rotation to be simply leftover motion resulting from some past activity such as the big bang, but rotation is guided by gravitational and electromagnetic influences on the liquid cores of planets and moons. Parts of the core move away from or toward these influences, dragging the crust with it, and as the turning motion brings those parts of the core back to where they don't want to be, motion is re-instituted and continued. For the Earth, frozen in place at the moment of passage, rotation begins again within a day after the 12th Planet moves from its influential place between the Earth and the Sun. Rotation restarts, at first slowly but then picking up speed until a day on planet Earth is much as it used to be. Just as rotation stops within a day, just so rotation returns within a day, much to the relief of the frantic survivors who fear the long day or night they have been experiencing will never end."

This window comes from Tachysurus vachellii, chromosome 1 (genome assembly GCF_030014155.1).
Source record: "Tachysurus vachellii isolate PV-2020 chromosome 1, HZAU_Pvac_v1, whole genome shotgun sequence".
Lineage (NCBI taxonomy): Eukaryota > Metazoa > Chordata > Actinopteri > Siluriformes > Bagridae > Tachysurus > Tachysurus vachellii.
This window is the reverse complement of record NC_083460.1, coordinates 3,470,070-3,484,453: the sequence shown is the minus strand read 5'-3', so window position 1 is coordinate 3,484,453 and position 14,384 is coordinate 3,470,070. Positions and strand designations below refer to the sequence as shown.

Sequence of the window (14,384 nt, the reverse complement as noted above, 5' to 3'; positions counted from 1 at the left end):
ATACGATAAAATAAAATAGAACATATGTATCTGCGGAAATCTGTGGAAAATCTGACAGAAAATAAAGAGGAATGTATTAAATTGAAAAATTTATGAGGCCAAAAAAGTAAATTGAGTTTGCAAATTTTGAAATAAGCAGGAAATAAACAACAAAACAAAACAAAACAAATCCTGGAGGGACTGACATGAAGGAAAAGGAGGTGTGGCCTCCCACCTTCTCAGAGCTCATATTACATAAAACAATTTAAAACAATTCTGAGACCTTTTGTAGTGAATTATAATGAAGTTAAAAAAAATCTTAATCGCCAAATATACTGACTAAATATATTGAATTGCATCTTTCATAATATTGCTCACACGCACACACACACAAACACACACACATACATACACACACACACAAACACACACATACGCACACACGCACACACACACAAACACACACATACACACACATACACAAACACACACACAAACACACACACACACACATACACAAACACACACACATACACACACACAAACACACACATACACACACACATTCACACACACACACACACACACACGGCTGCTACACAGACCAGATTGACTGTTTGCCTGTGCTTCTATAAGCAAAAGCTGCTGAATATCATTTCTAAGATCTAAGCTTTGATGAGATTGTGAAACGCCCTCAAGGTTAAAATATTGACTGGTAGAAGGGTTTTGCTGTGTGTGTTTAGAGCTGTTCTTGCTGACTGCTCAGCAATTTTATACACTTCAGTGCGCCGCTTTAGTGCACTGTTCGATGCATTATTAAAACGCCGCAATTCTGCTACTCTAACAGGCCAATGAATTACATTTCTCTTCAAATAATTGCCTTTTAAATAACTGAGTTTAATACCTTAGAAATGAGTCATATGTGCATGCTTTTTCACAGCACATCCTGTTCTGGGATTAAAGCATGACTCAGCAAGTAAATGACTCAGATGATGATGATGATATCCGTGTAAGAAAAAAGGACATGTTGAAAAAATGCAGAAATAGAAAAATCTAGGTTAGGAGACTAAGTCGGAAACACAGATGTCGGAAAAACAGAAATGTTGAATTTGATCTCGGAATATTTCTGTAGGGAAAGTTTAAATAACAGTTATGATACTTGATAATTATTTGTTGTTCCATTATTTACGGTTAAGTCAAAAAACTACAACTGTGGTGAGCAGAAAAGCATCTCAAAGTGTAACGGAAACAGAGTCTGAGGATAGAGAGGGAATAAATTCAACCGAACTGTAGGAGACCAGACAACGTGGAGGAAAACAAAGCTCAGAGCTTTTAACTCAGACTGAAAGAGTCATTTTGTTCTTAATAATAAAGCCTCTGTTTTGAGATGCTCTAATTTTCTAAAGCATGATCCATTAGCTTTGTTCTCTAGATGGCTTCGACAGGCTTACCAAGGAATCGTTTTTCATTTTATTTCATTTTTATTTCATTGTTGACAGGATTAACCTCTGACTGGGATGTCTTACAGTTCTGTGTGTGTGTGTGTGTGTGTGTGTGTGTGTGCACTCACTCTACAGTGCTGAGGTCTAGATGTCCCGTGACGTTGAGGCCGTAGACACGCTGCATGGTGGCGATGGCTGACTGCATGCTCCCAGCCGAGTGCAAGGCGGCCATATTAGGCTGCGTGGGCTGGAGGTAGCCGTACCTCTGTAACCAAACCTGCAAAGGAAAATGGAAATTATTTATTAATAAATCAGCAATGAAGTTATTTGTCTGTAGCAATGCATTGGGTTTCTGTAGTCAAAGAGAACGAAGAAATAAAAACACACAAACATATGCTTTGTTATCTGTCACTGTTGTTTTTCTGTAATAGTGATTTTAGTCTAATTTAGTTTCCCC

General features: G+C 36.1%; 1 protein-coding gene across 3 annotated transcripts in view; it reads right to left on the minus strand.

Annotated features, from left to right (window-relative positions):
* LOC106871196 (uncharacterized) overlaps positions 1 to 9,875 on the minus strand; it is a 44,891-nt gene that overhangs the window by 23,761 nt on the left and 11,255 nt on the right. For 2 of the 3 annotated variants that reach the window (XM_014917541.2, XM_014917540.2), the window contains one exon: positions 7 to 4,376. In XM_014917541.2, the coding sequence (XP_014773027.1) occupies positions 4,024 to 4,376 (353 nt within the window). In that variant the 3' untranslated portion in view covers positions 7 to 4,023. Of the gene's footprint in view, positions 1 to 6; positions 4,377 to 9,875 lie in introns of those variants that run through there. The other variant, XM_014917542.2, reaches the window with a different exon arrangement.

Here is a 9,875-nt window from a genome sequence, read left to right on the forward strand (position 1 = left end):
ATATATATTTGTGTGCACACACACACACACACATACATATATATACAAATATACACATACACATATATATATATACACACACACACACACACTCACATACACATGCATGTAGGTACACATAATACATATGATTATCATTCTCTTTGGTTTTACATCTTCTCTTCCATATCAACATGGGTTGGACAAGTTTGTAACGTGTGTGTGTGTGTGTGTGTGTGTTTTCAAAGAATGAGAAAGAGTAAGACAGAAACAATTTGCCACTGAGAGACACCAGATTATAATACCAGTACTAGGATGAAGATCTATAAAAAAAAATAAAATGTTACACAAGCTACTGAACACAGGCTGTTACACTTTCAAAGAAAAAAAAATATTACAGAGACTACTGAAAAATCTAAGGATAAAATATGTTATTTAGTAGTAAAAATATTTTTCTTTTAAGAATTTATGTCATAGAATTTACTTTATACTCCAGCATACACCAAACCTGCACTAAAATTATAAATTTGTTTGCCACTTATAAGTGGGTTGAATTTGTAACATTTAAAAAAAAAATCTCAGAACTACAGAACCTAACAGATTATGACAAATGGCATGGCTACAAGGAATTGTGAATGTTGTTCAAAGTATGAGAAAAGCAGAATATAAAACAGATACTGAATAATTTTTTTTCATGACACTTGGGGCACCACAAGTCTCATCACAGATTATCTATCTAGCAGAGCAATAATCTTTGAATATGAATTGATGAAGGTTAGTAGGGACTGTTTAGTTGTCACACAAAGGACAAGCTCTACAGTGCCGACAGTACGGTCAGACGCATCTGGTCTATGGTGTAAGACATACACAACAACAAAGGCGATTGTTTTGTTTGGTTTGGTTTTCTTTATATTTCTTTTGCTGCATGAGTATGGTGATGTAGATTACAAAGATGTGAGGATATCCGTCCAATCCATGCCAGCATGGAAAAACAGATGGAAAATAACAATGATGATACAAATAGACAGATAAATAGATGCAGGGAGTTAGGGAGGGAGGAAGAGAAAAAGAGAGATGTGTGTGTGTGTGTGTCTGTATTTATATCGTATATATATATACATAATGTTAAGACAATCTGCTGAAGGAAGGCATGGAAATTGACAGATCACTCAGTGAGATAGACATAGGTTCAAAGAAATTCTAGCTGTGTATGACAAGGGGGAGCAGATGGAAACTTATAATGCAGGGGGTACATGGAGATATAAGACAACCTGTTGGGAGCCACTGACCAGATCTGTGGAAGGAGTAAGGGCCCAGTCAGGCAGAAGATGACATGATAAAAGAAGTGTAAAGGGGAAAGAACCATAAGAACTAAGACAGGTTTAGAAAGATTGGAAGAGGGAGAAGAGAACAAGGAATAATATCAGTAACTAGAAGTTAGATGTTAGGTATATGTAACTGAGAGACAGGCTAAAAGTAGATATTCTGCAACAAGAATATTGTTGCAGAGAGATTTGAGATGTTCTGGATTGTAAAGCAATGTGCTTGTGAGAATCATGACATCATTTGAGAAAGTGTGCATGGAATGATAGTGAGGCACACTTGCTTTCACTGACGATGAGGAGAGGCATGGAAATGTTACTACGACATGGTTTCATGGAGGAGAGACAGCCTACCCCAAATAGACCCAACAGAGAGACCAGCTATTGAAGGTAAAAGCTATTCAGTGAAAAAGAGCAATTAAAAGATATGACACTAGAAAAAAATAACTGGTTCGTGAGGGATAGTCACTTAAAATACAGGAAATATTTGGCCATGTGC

"The Book of Joshua, compiled from the more ancient Book of Jasher, states that the sun stood still over Gibeon and the moon over the valley of Ajalon. This descriptions of the position of the luminaries implies that the sun was in the forenoon position. The Book of Joshua says that the luminaries stood in the midst of the sky. Allowing for the difference in longitude, it must have been early morning or night in the Western Hemisphere. We go to the shelf where stand books with the historical traditions of the aborigines of Central America. The sailors of Columbus and Cortes, arriving in America, found there literate peoples who had books of their own.In the Mexican Annals of Cuauhtitlan, written in Nahua-Indian, it is related that during a cosmic catastrophe that occurred in the remote past, the night did not end for a long time. Sahagun, the Spanish savant who came to America a generation after Columbus and gathered the traditions of the aborigines, wrote that at the time of one cosmic catastrophe the sun rose only a little way over the horizon and remained there without moving. The moon also stood still. The biblical stories were not know to the aborigines. Also, the tradition preserved by Sahagun bears no trace of having been introduced by the missionaries."

More on rotation and orbit perturbations from a scientific paper: